National Football League: Making the Case for Diversity

By Meta J. Mereday


With African Americans following the principles of the late, legendary coach Vince Lombardi who stated that “winning isn’t everything, it’s the only thing” (with two African American coaches recently winning Super Bowls), diversity should be a top priority for the National Football League (NFL). 

However, two other professional sports leagues, the National Basketball Association (NBA) and Major League Baseball (MLB) are making strong cases for diversity and inclusion.  This is especially true on the professional basketball courts.

According to the Institute for Diversity and Ethics in Sports, the NBA was the only professional sports league that received a coveted “A” for race and gender in terms of diversity.

According to the Institute’s report, the NBA had eight African American head coaches along with four African American team presidents and 36 percent of the professional positions at the league office were held by minorities. These findings surpassed both football and baseball.  The need for more inclusive practices in the professional sports industry has been longstanding.

However, the NFL has been trying to change the face of the gridiron game and the Super Bowl wins by Tony Dungy with the Indianapolis Colts—who played against the Chicago Bears under African American head coach Lovie Smith—and   Mike Tomlin with the Pittsburgh Steelers further legitimized the fact that African American coaches could bring home the Lombardi Trophy. 

In 2009, the Institute gave the NFL a “B” and stated that the league was making what it termed as “sustained progress” in its recruitment efforts for African American head coaches and front office leadership.

In 2009, the NFL had six African American head coaches and five African American general managers within its 32 team framework.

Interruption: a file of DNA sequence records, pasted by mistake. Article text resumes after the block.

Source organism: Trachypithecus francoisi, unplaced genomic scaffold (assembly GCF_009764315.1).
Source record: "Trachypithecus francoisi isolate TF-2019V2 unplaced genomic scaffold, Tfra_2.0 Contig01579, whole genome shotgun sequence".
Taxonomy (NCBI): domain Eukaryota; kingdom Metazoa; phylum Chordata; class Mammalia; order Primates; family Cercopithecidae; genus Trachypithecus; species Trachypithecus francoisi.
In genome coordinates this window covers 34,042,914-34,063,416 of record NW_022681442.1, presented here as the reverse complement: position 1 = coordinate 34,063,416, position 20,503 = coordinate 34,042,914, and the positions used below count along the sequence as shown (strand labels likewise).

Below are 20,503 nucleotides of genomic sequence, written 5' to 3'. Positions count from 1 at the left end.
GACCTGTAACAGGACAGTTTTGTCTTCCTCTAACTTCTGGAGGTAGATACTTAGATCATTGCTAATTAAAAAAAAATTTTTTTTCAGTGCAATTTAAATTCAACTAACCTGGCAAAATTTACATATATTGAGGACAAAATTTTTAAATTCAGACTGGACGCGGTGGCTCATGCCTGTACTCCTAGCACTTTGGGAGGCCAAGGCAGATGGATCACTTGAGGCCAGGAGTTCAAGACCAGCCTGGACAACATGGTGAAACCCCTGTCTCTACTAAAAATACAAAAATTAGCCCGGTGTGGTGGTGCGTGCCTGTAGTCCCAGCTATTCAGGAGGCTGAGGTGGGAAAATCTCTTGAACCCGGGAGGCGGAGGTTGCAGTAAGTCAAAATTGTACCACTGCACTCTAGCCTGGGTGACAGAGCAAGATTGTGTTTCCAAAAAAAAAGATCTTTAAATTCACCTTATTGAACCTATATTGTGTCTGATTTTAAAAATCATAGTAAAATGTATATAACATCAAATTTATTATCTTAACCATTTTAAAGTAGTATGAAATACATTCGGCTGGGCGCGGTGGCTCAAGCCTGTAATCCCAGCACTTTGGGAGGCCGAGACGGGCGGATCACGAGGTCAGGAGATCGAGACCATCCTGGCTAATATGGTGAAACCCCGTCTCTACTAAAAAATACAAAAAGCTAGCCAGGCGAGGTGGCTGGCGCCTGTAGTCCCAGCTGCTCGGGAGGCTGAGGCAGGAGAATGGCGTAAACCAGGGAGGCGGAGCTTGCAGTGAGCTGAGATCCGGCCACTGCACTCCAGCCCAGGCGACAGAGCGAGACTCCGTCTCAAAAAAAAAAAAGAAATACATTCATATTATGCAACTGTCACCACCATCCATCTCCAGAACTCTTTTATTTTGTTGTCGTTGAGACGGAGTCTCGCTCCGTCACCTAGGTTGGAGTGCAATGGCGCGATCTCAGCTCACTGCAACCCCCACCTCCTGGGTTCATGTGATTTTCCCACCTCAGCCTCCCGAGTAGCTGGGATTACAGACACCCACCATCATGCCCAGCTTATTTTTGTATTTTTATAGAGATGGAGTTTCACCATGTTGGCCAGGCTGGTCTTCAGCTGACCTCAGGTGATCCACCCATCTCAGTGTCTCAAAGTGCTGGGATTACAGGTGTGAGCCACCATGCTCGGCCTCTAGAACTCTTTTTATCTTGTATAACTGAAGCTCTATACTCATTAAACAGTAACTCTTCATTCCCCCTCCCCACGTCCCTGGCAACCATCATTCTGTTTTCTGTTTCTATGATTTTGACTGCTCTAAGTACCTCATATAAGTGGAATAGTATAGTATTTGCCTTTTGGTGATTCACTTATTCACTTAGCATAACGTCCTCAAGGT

Part of the problem, outlined in the report, is the lack of diversity and inclusive outreach for head coaches and decision making personnel at the college football level, which is the feeder base for the NFL.

The majority of college presidents, athletic directors and college coaches are White and efforts designed to recruit minorities as coaches continues to lag behind in the college ranks.

Outreach efforts spearheaded by the National Football League via its diversity committee and the “Rooney Rule” has increased outreach for promising minority candidates on the professional level, but much work is still needed. 

According to Scott Brown in the Tribune-Review in 2007,  the impact of the “Rooney Rule” was significant in not only improving recruitment activity for minority coaching candidates for the National Football League, but it also had the “reverse of a trickle down effect” regarding the impact on diversity in front office hires.  The spirit of the “Rooney Rule” led to the creation of awareness within the league about the importance of diversity and generated more opportunities for African Americans and other minorities in the NFL front offices.

The call to action for diversity in the professional sports industry has been longstanding and the National Football League needs to step up its efforts to diversify the talent pool on the field, on the sidelines and in the front office at all levels.  

Talented African Americans have more than proven their athletic prowess and strategic acumen to handle the ball and the play calling as well as the player selections and deal making.  Now, it is time for the NFL to fully engage the diversity mantra and one, two, three…HIRE!

Mereday is a contributing writer for Regal Black Men’s Magazine.

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